On the effect of sampling volume on the microscopic cleavage fracture stress

Research output: Journal Publications and Reviews (RGC: 21, 22, 62)21_Publication in refereed journal

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Original languageEnglish
Pages (from-to)697-703
Journal / PublicationEngineering Fracture Mechanics
Volume29
Issue number6
Publication statusPublished - 1988
Externally publishedYes

Abstract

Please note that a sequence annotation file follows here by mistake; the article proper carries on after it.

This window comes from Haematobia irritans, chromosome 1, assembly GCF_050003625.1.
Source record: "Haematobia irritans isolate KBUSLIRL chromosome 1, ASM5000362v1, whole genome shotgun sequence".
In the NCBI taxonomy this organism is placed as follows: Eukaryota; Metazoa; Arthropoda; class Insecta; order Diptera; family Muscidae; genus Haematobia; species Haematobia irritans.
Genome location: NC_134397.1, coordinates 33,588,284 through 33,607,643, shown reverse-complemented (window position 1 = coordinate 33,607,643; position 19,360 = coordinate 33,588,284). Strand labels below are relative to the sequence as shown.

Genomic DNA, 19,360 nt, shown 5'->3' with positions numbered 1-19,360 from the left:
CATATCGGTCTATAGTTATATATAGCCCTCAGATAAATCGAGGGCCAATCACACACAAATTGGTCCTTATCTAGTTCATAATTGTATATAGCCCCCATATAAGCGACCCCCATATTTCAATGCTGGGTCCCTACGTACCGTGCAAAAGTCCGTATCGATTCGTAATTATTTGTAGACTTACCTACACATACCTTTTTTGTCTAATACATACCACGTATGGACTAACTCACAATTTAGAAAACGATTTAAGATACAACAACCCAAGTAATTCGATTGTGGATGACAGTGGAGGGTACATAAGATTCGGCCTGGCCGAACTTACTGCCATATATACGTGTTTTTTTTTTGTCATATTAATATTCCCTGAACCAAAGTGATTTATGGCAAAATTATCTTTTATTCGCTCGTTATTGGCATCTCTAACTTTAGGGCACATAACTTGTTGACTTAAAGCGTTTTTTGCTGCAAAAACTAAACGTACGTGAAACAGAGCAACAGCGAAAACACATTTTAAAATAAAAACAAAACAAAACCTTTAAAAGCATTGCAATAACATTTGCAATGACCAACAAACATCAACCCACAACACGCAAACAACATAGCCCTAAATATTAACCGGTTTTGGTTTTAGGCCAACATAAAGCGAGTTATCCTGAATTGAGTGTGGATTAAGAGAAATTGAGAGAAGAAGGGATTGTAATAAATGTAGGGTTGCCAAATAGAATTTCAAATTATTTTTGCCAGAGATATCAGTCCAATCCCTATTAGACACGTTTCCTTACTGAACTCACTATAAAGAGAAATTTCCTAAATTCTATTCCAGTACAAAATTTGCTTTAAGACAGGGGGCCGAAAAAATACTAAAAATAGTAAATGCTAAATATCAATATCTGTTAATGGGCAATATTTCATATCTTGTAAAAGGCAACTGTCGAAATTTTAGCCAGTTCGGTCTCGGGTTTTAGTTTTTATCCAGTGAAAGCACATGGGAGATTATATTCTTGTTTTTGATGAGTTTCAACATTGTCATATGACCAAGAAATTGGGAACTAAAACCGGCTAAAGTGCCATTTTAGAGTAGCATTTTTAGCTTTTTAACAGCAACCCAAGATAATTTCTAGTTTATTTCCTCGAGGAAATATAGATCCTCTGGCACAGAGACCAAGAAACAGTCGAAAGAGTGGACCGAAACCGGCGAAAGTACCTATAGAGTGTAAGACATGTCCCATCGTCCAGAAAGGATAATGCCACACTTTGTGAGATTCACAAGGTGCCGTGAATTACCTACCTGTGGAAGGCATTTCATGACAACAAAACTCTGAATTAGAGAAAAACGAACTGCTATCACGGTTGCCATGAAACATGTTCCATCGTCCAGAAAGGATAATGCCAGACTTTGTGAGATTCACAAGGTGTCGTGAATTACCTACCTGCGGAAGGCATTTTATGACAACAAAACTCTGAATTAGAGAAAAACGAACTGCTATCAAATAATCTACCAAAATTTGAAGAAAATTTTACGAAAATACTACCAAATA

Reported observations of an experimental variation in the microscopic fracture stress for transgranular cleavage (σ*f) with specimen geometry and size are quantitatively examined in terms of a weakest-link statistical model for brittle fracture, wherein failure coincides with the critical propagation of a particle microcrack into the matrix. By analysing the onset of fracture in the 'sharp-crack' (KIc) specimen, the 'rounded-notch' (Charpy) specimen, and the uniaxial tensile specimen, it is shown that values of σ*f are reduced progressively in the 'sharp-crack', notched and unnotched geometries and with increasing specimen size, consistent with an increase in statistical sampling volume. Quantitative predictions for the magnitude of this variation are given for a low strength steel.